US wind failure model could cut gearbox losses

A new probability of failure model will allow operators to identify at-risk bearings in gearbox systems, impacting procurement and maintenance decisions.

New research on bearing performance by the US National Renewable Energy Laboratory (NREL) and Argonne National Laboratory (Argonne) could help reduce wind turbine downtimes and operation and maintenance (O&M) costs.

Gearboxes remain a key source of asset failure and many fail to reach their expected 20-year lifetime, despite meeting industry standards.

Axial or "white-etch" cracking (WEC) of gearbox bearings is the most common cause of damage, industry data shows. The cracks can lead to the splintering or complete splitting of bearing inner rings in less than a quarter of their 20-year design life.

While it is observed in many industries, axial cracking seems particularly prevalent in wind turbine gearboxes and can lead to high maintenance costs. For an onshore turbine, the cost of replacing the bearing in situ might be around $30,000 while the cost to replace the gearbox might be around $300,000, not including lost revenue. For offshore turbines, the cost is higher.

Some operators have been trialing mitigation measures for axial cracking, but the full causes and the impact on different bearing types are not fully understood.

Meanwhile, turbine technology is continuing to advance and larger, higher efficiency units are putting greater pressures on components.

  US average turbine capacity, dimensions by year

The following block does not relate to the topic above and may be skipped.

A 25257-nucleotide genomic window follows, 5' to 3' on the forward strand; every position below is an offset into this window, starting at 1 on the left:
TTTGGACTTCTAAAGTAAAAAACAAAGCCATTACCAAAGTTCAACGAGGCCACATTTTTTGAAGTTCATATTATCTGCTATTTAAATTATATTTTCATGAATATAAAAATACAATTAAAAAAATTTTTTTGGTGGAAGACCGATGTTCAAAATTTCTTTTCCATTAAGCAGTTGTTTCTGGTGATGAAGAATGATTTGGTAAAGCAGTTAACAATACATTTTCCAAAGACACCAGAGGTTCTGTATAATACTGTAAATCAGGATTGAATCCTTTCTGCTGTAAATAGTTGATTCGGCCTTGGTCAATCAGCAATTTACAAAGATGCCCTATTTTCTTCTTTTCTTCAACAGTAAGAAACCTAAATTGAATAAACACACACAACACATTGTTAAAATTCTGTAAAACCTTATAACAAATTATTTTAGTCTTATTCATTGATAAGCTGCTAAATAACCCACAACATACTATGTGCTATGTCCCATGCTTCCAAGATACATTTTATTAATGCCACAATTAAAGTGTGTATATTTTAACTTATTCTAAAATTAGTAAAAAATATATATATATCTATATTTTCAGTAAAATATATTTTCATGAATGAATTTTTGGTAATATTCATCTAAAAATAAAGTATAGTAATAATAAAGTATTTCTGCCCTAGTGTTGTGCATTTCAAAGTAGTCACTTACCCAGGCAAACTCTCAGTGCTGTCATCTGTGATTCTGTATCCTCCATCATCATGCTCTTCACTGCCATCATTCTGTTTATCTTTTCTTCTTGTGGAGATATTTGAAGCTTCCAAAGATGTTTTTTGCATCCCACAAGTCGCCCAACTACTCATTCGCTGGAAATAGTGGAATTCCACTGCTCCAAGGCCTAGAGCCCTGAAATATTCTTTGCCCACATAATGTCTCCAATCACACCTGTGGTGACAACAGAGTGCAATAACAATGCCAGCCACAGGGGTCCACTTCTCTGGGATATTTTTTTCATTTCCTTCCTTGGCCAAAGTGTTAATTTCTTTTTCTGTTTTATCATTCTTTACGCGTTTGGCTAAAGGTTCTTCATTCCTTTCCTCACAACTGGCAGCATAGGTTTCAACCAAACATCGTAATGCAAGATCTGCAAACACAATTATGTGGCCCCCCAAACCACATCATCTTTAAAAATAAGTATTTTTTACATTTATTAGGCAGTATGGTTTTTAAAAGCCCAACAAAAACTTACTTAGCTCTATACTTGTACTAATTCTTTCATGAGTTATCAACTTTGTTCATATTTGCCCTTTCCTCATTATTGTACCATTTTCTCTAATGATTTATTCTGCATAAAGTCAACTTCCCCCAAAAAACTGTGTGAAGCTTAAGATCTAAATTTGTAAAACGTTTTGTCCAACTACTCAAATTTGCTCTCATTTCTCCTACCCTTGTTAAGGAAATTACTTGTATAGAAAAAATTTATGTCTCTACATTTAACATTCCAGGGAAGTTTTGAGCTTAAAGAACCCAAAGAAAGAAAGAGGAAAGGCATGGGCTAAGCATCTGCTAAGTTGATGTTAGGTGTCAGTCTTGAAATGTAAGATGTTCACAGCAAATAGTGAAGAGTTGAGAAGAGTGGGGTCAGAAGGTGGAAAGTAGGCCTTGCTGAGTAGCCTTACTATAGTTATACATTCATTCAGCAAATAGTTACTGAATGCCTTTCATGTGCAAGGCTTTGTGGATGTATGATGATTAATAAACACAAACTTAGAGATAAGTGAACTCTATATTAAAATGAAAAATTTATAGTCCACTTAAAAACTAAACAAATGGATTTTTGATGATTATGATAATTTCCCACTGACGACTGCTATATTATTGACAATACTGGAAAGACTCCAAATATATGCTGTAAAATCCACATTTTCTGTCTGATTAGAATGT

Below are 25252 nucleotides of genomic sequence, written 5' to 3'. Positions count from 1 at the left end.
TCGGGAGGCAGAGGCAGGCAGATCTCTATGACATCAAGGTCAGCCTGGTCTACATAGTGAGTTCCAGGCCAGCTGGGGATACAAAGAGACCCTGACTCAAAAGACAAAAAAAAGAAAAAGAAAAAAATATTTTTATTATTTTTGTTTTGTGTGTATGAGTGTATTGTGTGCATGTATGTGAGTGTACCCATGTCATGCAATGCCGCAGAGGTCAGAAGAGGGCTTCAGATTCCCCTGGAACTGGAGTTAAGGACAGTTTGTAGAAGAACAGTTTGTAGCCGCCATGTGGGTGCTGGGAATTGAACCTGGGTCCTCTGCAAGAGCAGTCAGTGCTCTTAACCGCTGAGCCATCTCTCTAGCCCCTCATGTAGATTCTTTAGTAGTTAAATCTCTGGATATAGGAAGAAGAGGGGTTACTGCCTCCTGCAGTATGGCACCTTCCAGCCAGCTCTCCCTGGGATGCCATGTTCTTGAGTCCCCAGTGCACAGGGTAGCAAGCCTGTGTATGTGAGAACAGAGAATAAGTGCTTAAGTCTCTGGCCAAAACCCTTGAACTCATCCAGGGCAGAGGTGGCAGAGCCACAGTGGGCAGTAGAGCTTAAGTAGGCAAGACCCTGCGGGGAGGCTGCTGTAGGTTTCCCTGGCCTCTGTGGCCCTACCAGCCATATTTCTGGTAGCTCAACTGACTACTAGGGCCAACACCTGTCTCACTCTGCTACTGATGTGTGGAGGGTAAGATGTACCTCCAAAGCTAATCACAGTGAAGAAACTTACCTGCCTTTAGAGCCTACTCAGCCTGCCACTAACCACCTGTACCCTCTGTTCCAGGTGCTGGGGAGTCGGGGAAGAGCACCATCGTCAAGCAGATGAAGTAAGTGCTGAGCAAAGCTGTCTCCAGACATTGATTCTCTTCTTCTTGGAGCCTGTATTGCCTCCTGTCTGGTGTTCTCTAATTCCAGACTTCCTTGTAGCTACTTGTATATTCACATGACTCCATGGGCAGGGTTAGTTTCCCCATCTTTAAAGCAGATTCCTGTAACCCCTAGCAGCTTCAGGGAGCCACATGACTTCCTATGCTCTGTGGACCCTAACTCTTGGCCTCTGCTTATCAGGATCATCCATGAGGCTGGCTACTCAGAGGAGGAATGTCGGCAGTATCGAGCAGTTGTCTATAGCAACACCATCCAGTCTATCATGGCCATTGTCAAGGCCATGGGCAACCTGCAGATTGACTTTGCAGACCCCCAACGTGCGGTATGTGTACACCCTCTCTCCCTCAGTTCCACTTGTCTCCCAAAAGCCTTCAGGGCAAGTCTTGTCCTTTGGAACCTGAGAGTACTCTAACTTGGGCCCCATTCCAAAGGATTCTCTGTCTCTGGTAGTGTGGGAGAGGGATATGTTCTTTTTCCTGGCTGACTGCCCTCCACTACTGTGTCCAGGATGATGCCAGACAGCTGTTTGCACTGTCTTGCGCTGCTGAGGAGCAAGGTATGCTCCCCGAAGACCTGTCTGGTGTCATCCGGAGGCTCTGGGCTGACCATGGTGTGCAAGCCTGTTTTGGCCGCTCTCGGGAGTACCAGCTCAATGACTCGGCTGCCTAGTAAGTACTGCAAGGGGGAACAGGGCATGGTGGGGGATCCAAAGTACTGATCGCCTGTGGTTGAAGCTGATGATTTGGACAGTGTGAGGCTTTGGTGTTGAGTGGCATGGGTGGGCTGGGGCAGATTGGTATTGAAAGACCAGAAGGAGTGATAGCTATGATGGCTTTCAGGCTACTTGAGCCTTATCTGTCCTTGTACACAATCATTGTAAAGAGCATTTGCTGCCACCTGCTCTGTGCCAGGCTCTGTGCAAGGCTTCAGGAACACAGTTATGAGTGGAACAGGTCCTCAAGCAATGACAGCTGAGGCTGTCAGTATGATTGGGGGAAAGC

(Click image to enlarge)

Source: Lawrence Berkeley Lab, August 2020.

In an important step, NREL and Argonne have used laboratory tests to analyse the different causes of axial cracking and developed a new probability model to pinpoint the failure risks.

Wind turbine operators are increasingly seeking modelling solutions to estimate lifespans and optimise maintenance strategies.

"The model could be used by an operator to determine which turbines, and which bearings in that particular gearbox...have the highest probability of failure," Jonathan Keller, Senior Engineer at NREL and principal investigator of the Drivetrain Reliability Collaborative, told Reuters Events.

The model could lead to significant savings in downtime and maintenance costs, Keller said.

Sliding costs

In the research, NREL and Argonne reproduced axial cracking in the lab, modelled it and compared it with actual turbine results.

The team found the rollers sometimes slid across the two metal surfaces, resulting in axial cracking. They also found that axial cracking can be caused by the presence of electrical current across the bearing surface, and by the presence of certain chemical additives in the lubricant. For example, combinations of specific lubricants or the use of zinc dialkyldithiophosphate (ZDDP) was linked to early bearing axial cracking.

The problem appears to occur most frequently on the intermediate and high-speed bearings in three stage gearboxes, Keller said.

However, the failure can also occur in the lower-speed bearings in the gearbox "and even in some main bearings, relevant for both geared drivetrains and direct drives," he said.

Larger turbines may also be at greater risk, depending on design and operating conditions, Aaron Greco, Group Leader Interfacial Mechanics & Materials at Argonne, told Reuters Events.

"Higher stress - load and friction - at the contact between the rolling element and bearing raceway can accelerate the [cracking]," Greco said.